Date of Award


Document Type

Campus Access Thesis



First Advisor

Gail Wagner


The Late Woodland/Mississippian interface in central South Carolina was a time of dynamic interaction between relatively egalitarian and socially ranked peoples. The goals of this thesis were to see how Late Woodland and Mississippian social settings are reflected in pre-Columbian foodways practices and to define a Belmont Neck phase ceramic assemblage. I propose consumption practices at Mississippian villages will approximate those from Late Woodland villages in central South Carolina. I also propose that because mound precincts represent sacred space where some elites reside and engage in competitive feasting, foodways evidence recovered from Mississippian elite contexts will differ from that recovered from the Mississippian commoners' villages and Late Woodland villages. As evidence for foodways practices, I completed a vessel function analysis for ceramic sherds recovered from the Belmont Neck site's mound and village precincts as well as from the Concrete Block, V. Green, and Richardson Late Woodland villages. In defining a Belmont Neck phase ceramic assemblage, I build on Depratter and Judge's (1990) description. Although similar, my definition for the Belmont Neck phase treats ceramic sherds recovered from the mound and village differently, taking into consideration differences in foodways practices between Mississippian elite and commoner contexts.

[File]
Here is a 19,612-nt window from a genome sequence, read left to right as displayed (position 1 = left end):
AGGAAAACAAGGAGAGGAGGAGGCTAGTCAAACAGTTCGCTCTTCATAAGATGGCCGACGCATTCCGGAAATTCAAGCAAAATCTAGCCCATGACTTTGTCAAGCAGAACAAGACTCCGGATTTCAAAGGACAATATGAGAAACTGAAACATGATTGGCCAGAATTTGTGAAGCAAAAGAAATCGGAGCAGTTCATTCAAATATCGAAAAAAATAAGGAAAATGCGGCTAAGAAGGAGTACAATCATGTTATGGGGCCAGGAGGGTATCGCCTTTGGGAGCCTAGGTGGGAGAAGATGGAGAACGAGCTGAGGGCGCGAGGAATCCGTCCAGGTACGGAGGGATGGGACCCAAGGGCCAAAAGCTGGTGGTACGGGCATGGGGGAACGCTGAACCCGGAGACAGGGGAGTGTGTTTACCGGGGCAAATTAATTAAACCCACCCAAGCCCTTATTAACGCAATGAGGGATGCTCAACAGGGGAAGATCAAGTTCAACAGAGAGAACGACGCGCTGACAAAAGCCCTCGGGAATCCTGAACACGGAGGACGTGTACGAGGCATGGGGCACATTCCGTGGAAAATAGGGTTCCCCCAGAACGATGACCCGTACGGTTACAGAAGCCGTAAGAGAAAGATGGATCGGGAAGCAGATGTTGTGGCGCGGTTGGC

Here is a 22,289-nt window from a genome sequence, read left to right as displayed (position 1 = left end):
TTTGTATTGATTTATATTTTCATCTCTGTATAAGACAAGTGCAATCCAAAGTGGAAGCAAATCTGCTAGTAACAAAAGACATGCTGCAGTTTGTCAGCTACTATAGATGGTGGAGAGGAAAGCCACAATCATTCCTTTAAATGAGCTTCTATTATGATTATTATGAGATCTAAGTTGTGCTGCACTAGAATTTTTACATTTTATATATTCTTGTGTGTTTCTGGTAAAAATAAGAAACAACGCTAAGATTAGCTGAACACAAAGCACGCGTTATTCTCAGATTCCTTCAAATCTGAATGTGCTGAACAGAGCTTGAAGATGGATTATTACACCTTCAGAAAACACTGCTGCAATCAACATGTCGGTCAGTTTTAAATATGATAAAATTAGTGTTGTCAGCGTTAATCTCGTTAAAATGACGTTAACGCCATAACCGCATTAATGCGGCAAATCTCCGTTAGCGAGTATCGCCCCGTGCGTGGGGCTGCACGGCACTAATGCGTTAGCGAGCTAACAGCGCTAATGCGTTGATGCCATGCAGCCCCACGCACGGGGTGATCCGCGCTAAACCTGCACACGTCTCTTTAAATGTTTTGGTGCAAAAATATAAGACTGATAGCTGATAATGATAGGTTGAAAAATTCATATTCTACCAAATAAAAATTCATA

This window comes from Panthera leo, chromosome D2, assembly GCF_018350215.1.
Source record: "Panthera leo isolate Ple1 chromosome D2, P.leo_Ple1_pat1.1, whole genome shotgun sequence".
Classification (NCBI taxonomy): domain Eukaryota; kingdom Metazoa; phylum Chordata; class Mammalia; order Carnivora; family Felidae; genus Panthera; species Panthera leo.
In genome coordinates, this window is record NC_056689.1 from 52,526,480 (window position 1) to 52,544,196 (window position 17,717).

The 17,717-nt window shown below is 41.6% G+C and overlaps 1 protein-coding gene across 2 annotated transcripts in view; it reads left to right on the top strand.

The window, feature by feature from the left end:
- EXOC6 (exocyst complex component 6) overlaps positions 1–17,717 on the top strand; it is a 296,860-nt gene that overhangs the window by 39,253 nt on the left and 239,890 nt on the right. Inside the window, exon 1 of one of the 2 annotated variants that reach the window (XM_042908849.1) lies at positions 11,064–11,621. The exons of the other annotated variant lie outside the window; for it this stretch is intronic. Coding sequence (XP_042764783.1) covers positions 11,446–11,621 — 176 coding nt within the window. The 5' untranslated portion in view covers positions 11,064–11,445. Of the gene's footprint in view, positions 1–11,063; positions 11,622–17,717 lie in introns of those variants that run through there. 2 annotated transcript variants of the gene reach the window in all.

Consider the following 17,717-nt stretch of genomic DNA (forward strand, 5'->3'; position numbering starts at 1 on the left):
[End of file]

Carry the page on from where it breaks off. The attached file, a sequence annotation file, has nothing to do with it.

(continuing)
© 2010, Jeremy Allen Vanier